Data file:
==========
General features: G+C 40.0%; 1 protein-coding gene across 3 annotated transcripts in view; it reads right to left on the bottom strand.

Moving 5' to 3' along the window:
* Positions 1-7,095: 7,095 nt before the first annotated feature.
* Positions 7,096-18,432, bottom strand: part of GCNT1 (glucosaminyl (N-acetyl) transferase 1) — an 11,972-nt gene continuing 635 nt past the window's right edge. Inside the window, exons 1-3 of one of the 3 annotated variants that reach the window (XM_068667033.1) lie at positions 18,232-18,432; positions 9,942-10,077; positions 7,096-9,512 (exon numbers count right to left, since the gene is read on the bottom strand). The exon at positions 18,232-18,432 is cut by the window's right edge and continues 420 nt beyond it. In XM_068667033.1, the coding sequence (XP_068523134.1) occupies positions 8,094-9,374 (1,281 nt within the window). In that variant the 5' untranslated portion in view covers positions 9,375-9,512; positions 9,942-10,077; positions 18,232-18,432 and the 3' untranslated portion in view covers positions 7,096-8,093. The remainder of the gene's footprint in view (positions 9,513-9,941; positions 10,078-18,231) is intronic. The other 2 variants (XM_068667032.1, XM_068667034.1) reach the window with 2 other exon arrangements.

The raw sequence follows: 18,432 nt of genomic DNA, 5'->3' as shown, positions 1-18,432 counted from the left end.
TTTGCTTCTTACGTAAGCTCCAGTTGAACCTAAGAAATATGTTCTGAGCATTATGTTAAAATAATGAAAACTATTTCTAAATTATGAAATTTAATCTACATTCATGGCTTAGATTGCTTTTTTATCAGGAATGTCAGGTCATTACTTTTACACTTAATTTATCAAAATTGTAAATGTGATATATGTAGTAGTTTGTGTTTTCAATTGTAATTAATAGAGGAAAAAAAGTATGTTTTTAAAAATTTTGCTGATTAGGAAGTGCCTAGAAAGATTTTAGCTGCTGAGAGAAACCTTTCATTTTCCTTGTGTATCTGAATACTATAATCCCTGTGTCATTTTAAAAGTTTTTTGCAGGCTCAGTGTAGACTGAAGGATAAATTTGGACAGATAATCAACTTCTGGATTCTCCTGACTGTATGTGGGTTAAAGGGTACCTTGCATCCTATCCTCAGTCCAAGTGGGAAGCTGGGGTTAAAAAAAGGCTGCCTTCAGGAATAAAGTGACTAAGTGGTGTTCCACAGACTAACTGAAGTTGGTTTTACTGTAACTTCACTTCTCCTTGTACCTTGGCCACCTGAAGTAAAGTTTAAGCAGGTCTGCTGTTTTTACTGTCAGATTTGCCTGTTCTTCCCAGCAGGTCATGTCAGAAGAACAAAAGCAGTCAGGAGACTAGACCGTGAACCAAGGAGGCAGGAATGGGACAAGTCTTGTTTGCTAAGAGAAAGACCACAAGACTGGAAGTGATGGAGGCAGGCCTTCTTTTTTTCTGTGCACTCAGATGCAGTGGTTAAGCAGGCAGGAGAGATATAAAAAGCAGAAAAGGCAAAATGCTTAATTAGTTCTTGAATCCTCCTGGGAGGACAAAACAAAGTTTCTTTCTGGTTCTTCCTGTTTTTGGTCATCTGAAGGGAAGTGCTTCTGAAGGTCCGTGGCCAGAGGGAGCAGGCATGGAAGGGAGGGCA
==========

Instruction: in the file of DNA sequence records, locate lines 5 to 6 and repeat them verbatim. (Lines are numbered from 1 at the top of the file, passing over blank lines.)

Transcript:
The raw sequence follows: 18,432 nt of genomic DNA, 5'->3' as shown, positions 1-18,432 counted from the left end.
TTTGCTTCTTACGTAAGCTCCAGTTGAACCTAAGAAATATGTTCTGAGCATTATGTTAAAATAATGAAAACTATTTCTAAATTATGAAATTTAATCTACATTCATGGCTTAGATTGCTTTTTTATCAGGAATGTCAGGTCATTACTTTTACACTTAATTTATCAAAATTGTAAATGTGATATATGTAGTAGTTTGTGTTTTCAATTGTAATTAATAGAGGAAAAAAAGTATGTTTTTAAAAATTTTGCTGATTAGGAAGTGCCTAGAAAGATTTTAGCTGCTGAGAGAAACCTTTCATTTTCCTTGTGTATCTGAATACTATAATCCCTGTGTCATTTTAAAAGTTTTTTGCAGGCTCAGTGTAGACTGAAGGATAAATTTGGACAGATAATCAACTTCTGGATTCTCCTGACTGTATGTGGGTTAAAGGGTACCTTGCATCCTATCCTCAGTCCAAGTGGGAAGCTGGGGTTAAAAAAAGGCTGCCTTCAGGAATAAAGTGACTAAGTGGTGTTCCACAGACTAACTGAAGTTGGTTTTACTGTAACTTCACTTCTCCTTGTACCTTGGCCACCTGAAGTAAAGTTTAAGCAGGTCTGCTGTTTTTACTGTCAGATTTGCCTGTTCTTCCCAGCAGGTCATGTCAGAAGAACAAAAGCAGTCAGGAGACTAGACCGTGAACCAAGGAGGCAGGAATGGGACAAGTCTTGTTTGCTAAGAGAAAGACCACAAGACTGGAAGTGATGGAGGCAGGCCTTCTTTTTTTCTGTGCACTCAGATGCAGTGGTTAAGCAGGCAGGAGAGATATAAAAAGCAGAAAAGGCAAAATGCTTAATTAGTTCTTGAATCCTCCTGGGAGGACAAAACAAAGTTTCTTTCTGGTTCTTCCTGTTTTTGGTCATCTGAAGGGAAGTGCTTCTGAAGGTCCGTGGCCAGAGGGAGCAGGCATGGAAGGGAGGGCA